Musicals are not a box office factor as a rule. Fans of the genre do not enjoy hearing that, but it is a reality. Only five titles of the singing/dancing variety have earned $100 million domestically, with only three (The Sound of Music, Chicago, and Grease) earning over $150 million. So lackluster have the performances of many musicals been that the film we are discussing first today, Hairspray, is already one of the 20 most successful musicals of all time.
Daily Box Office Analysis for July 24, 2007
By David Mumpower
July 25, 2007
Yes, you read that right. Hairspray's $4.33 million on Tuesday gives it current box office of $36.34 million, and yes, that does make it the 20th most successful musical of all time. Now you understand why box office analysts are so grim about the prospects of such releases. Over the past 20 years, only two musicals have earned even $60 million. Those are Dreamgirls ($112.89 million) and Chicago (number two all time with $170.69 million). So, Hairspray has a chance to do something impressive if it becomes the third title to surpass that $60 million threshold, which certainly appears likely. Along the way, it will overtake Moulin Rouge!, the other recent "hit" musical, a title that earned $57.39 million. Should it exceed $68.6 million, it will beat Purple Rain for tenth place all time in the genre.
Note that we are obviously not adjusting for inflation here but talking in total box office dollars. I'm relatively certain that if we did some fact checking and ran the math for Oklahoma's box office run, it would look lovely. Musicals were a much more pleasing form of cinematic entertainment 50 years ago than mainstream audiences find them to be now.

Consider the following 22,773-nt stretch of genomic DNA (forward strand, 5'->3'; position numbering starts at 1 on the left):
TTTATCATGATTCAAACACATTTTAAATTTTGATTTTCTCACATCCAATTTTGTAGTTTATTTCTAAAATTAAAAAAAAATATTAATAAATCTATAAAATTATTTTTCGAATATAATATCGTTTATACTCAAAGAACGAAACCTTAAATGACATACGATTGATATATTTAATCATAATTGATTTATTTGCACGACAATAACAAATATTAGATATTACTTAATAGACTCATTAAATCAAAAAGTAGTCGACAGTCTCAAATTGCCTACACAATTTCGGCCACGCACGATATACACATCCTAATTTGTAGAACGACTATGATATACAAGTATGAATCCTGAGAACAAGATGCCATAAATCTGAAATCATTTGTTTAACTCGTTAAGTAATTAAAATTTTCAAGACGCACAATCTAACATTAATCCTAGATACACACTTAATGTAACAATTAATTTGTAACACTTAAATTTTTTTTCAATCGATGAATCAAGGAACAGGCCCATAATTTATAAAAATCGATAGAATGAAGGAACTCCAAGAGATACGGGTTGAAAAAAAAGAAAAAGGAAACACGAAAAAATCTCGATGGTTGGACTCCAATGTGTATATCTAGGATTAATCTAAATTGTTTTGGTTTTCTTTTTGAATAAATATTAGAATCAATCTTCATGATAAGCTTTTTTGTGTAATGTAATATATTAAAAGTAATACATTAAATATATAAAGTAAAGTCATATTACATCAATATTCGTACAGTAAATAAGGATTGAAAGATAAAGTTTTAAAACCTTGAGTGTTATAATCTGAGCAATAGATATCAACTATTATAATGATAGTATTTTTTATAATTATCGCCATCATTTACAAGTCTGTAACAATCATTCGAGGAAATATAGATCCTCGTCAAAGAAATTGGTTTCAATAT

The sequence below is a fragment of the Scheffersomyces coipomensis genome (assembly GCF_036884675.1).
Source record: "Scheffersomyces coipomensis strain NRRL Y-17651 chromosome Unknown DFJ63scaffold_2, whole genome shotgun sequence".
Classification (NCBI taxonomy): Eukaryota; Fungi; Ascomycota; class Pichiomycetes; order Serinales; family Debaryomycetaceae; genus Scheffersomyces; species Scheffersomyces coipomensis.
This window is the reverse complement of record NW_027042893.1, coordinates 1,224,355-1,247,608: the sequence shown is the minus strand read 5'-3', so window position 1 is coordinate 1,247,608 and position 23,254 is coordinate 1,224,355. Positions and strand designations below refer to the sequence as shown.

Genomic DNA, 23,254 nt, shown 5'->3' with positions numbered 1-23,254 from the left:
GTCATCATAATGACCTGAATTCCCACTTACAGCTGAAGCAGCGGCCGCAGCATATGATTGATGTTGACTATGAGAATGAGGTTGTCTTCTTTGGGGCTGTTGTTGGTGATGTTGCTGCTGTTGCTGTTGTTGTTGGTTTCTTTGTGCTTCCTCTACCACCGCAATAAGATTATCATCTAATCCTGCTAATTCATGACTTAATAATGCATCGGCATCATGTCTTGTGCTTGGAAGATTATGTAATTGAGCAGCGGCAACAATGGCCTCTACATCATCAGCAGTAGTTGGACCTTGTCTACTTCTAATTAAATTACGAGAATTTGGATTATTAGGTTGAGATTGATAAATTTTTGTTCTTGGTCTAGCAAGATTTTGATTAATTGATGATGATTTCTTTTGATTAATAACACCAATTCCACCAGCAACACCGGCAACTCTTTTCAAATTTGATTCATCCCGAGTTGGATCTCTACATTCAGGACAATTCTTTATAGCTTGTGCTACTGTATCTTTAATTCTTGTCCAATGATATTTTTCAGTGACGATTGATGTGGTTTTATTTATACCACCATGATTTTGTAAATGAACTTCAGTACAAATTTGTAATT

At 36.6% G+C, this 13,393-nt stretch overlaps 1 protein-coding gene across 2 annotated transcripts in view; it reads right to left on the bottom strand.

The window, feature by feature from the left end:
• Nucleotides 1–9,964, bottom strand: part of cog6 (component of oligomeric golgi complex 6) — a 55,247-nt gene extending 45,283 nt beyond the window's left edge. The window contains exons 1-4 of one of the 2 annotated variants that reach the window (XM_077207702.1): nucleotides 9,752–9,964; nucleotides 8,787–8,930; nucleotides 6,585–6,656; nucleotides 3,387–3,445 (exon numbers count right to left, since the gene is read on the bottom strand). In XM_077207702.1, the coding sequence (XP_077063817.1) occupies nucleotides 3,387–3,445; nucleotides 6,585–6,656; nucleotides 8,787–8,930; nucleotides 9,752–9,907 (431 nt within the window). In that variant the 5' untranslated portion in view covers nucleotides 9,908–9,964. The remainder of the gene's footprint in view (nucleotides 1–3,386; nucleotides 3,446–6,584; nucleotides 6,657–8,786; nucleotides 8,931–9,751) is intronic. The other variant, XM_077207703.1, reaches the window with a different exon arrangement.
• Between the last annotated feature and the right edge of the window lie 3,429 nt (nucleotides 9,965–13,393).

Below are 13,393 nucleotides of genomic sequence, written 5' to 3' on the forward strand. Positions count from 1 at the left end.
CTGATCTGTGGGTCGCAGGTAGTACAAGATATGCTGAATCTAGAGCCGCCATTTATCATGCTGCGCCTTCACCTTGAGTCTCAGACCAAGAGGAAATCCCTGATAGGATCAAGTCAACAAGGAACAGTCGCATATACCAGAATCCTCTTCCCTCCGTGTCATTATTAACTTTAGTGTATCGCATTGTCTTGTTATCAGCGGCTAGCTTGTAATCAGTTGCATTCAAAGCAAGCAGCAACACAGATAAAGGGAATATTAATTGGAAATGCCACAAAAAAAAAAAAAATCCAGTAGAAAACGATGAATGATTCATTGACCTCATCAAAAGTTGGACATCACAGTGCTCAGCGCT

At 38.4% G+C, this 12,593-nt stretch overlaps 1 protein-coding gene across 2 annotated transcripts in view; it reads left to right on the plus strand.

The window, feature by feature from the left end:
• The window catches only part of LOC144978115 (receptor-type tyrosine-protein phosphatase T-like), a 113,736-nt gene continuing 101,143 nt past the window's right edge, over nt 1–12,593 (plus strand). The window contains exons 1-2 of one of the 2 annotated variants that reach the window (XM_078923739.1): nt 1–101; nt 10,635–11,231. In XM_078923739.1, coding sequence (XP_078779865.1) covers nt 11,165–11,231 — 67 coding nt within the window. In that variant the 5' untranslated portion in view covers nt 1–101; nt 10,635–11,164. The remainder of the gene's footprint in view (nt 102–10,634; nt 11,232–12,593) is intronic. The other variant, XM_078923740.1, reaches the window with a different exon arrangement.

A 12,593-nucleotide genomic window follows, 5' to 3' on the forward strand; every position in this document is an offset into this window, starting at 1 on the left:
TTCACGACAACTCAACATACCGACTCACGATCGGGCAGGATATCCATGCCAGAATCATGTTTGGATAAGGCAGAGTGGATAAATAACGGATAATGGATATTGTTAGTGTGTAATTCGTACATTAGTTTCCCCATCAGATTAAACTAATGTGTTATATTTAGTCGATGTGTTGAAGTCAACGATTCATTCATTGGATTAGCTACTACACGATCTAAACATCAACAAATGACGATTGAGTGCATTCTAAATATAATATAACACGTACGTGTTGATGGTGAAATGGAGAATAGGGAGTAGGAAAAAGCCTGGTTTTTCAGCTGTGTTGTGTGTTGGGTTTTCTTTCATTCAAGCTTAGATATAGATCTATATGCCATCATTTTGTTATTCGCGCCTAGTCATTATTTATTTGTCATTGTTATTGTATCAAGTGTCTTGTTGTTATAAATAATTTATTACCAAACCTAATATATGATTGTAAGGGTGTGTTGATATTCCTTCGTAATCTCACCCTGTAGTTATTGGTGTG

For the purposes of this discussion, there isn't a great comparison for Hairspray. Moulin Rouge! was a mid-May release, so its weekday numbers do not make for a good model. Similarly, Chicago and Dreamgirls were both December awards contenders (obviously since both of them won multiple Academy Awards). That makes them poor for the purposes of daily box office tracking. The most recent summer musicals that might work are...I swear to you...Purple Rain and Rhinestone (yes, the Sylvester Stallone/Dolly Parton movie). So, Hairspray is pretty much an entity unto itself. In lieu of any available fact checking or statistical analysis, I'm going to make a judgment call here and arbitrarily determine that $4.33 million is a good Tuesday for Hairspray. Let's face facts. If it's not, there is no empirical data you can provide to prove otherwise, so it's my word against yours. With Hairspray already wildly exceeding expectations, it's all gravy at this point for New Line anyway.
Box office for the top ten on Tuesday combined for receipts of $20,369,042. This is a virtual wash with last Tuesday's total of $22,069,618, exceeding it by a marginal 1.4%. As far as the discussion of the number one film on the day, I Now Pronounce You Chuck and Larry, goes, I have to apologize. I know that I promised you a detailed discussion of it today, but that will have to wait until tomorrow as circumstances dictated a briefer than normal column.